The Bedu are extensively tribal and these tribes cross over into the Hadhar where the tribes are Kuwaiti or Saudi affiliated. Importantly, Kuwaiti officials are thinking that messages from the Islamic Caliphate are giving additional momentum to a mix of tribal Sunnis who see greater “enlightenment” in the events in Iraq and Syria. This fact is sending shock waves throughout the states of the Arabian Peninsula where the tribal-sectarian mix is possibly beginning to fissure.
The key factor
The tribal element in Kuwaiti society is a key factor. After Saddam Hussein invaded Kuwait in the early 1990s, the bulk of the tribes went to Saudi Arabia to stay with Saudi-based relatives. Once they returned to Kuwait, and ever since that time, the tribes are affecting Kuwait’s internal and external policy by asking for greater rights for Salafism and growing inclusion in the parliamentary processes. This situation is seen, for example, in the Kuwaiti emir’s constantly dissolving the country’s parliament and the ongoing problem with the Sunni tribal leader Musallam al-Barrak. The situation is making tribal members susceptible to recruitment, according to a Kuwaiti official.
Kuwaiti leaders are recognizing the Islamic Caliphate’s threat. Emir Sheikh Sabah al-Ahmed al-Sabah gave a critical speech on the eve of the Holy Month of Ramadan. Kuwait’s ruler told viewers not to threaten stability by playing “games” with politics, pointing to the turmoil in Iraq and elsewhere as examples of the dangers of political division. The emir stated: “are you aware of what is going on not far from us?” Although the message by the emir targeted the ongoing disputes in the country regarding struggles over the parliament, corruption charges, and an attempted coup, the real message focused on events to the north. According to a Kuwaiti official, the emir needs to keep the political, tribal, and religious divisions peaceful because the Islamic Caliphate represents a clear and present danger not only to Kuwait, but to Saudi Arabia and Jordan. The Kuwaiti official feels that Jordan will not let the Islamic Caliphate into the country and will take pre-emptive measures to protect the al-Sabah rulers. In other words, the Hashemite Kingdom is seen as protecting Kuwait and Northern Saudi Arabia from his point of view. Indeed, Jordanian riot control police were active in Kuwait following the Arab Spring - these forces may easily need to return soon.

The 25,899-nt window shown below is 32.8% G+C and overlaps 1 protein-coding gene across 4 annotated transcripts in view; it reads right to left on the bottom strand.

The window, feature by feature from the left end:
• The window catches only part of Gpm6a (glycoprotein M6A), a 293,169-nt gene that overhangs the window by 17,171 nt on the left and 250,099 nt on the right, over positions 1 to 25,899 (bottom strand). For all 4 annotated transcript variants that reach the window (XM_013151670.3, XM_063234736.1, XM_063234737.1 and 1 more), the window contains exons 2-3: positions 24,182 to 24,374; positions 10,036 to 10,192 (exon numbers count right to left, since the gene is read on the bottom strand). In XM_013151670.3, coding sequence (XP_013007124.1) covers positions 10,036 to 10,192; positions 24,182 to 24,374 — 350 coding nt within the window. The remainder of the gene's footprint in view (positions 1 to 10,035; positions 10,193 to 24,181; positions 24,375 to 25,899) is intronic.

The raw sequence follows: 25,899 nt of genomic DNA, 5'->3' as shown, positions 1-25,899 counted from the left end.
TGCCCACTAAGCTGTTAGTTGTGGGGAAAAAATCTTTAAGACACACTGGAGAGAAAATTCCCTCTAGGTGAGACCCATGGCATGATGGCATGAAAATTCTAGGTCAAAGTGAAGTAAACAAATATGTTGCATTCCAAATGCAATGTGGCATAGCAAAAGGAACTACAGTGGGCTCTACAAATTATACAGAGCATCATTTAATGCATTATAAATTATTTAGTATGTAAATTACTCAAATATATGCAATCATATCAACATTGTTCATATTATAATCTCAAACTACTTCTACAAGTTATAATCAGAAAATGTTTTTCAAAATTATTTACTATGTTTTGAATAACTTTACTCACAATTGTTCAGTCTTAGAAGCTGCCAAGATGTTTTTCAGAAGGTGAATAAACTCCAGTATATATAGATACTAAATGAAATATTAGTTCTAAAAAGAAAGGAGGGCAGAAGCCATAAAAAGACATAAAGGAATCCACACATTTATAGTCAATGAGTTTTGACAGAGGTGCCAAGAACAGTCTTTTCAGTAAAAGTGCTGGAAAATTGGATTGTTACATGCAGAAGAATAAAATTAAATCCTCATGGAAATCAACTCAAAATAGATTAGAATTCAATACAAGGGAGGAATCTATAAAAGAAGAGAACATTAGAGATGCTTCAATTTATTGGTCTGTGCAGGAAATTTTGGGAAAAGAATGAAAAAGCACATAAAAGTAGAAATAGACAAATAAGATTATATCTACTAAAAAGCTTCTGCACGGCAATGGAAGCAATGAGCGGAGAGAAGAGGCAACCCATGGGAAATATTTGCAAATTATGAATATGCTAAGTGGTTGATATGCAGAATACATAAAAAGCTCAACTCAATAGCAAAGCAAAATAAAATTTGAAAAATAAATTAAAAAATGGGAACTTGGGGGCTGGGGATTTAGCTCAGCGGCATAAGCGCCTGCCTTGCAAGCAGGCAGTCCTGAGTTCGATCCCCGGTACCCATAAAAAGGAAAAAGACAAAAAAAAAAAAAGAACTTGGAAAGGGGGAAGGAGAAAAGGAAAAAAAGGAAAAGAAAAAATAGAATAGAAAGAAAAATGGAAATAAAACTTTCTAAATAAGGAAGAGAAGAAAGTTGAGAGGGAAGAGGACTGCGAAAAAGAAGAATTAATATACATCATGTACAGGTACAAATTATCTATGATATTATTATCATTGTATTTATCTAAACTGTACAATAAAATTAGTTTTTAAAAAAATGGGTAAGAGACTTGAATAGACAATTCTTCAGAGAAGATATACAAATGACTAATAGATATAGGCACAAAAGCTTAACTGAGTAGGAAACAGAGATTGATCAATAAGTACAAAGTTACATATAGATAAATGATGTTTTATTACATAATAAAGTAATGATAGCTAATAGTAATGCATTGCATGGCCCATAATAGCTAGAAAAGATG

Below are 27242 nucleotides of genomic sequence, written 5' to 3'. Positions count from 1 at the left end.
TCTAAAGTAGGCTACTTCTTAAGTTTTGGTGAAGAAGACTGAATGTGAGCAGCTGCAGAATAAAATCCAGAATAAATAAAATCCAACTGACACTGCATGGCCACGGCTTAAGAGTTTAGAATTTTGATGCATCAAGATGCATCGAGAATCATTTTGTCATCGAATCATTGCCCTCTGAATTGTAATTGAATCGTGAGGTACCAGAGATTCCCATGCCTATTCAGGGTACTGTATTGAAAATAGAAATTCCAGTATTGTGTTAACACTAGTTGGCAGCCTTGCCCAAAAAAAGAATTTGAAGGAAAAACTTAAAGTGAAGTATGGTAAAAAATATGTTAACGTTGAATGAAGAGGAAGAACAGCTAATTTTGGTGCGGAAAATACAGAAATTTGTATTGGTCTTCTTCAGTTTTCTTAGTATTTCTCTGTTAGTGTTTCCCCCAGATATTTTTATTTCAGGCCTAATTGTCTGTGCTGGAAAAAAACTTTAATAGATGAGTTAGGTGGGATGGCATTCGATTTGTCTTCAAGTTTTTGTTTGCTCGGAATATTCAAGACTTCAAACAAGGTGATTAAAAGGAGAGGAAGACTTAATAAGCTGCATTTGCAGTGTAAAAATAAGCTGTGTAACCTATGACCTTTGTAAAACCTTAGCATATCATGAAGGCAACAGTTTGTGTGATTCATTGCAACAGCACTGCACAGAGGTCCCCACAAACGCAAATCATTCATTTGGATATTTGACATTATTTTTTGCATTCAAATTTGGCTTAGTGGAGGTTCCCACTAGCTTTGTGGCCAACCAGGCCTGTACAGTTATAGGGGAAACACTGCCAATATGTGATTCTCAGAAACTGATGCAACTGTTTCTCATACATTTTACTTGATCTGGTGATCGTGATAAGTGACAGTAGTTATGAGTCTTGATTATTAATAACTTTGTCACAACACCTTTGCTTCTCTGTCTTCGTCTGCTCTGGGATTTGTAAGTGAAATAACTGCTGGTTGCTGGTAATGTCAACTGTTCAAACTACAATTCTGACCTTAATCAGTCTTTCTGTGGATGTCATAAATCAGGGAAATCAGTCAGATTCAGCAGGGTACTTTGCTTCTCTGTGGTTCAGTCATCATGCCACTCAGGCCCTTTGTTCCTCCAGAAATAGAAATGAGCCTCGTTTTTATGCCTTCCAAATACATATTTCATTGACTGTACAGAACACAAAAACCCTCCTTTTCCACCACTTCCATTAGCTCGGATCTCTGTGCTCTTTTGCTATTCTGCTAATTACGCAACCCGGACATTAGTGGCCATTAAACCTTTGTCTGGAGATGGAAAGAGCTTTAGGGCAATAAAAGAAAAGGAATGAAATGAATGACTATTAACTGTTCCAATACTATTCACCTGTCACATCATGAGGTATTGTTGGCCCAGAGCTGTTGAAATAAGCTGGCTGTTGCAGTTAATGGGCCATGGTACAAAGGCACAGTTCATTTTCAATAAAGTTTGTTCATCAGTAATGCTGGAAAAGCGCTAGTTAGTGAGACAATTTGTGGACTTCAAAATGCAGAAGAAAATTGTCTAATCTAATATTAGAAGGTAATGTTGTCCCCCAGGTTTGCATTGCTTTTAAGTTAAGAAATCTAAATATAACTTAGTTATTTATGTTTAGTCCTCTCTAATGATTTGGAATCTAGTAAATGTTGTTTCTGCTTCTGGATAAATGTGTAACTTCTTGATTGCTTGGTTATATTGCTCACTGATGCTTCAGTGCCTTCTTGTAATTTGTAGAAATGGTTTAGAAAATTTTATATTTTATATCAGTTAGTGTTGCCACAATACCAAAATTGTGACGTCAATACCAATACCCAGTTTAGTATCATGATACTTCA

Recruiting from Kuwait
Finally, the Islamic Caliphate may see a robust base from which to recruit young people from Kuwait to their cause because of the past mistakes of Kuwaiti Sunni religious leaders who worked to donate funds and supplies. In Kuwait, 75 percent of the population are young people. An Arab official asserts that Kuwait is fertile ground for potential “want to be” extremist violent jihadists because of the detaining of Musallam al-Barrack as well as the activity of Kuwait’s Ikhwan who are purportedly energizing these young people “to act out.” Consequently, Kuwaiti officials are now required to boost their monitoring of the country’s youth in order “to keep them quiet” and to avoid their being absorbed into the Islamic Caliphate.
Kuwaiti Shiite youth are also seen as a threat because of the sectarian disaster in Iraq. The four main Shiite neighborhoods in Kuwait City and surrounding areas of Dasma, Rumaithia, Daia’a, and Jabria are increasingly restive. According to a Kuwaiti official there is a “manifestation” of “new Persian radicals” in Kuwait attempting to create a “Persian cultural society” for Kuwaiti Persians of both Sunni and Shiite extraction. Another factor to recall is from 2008 when Kuwaiti Shiite politicians attended a public ceremony mourning the assassination of Lebanese Hezbollah leader Imad Mughniyah. Such displays of sectarianism are thought to be returning to Kuwait if events in Iraq between the Islamic Caliphate and Shiite militias and the 90 percent majority Shiite Iraqi army deteriorate. Any event to the north or elsewhere in the Levant is likely to inflame the Kuwaiti domestic situation as long as the government is locked in constant internal battle.
Clearly, Kuwait seems to be on a precipice. The al-Sabah ruling family has its hands full with the country’s multi-level mix of nomads, bedu, tribes and a sectarian divide that challenges the security order in the country. As long as the Islamic Caliphate exists in its current state, Kuwait will require help to quell any internal dissent because any social disruption will open the door to Caliph Ibrihim’s supporters to exploit collective gaps in the country. The impact on northern Saudi Arabia, as well as the rest of the Arabian Peninsula, is momentous.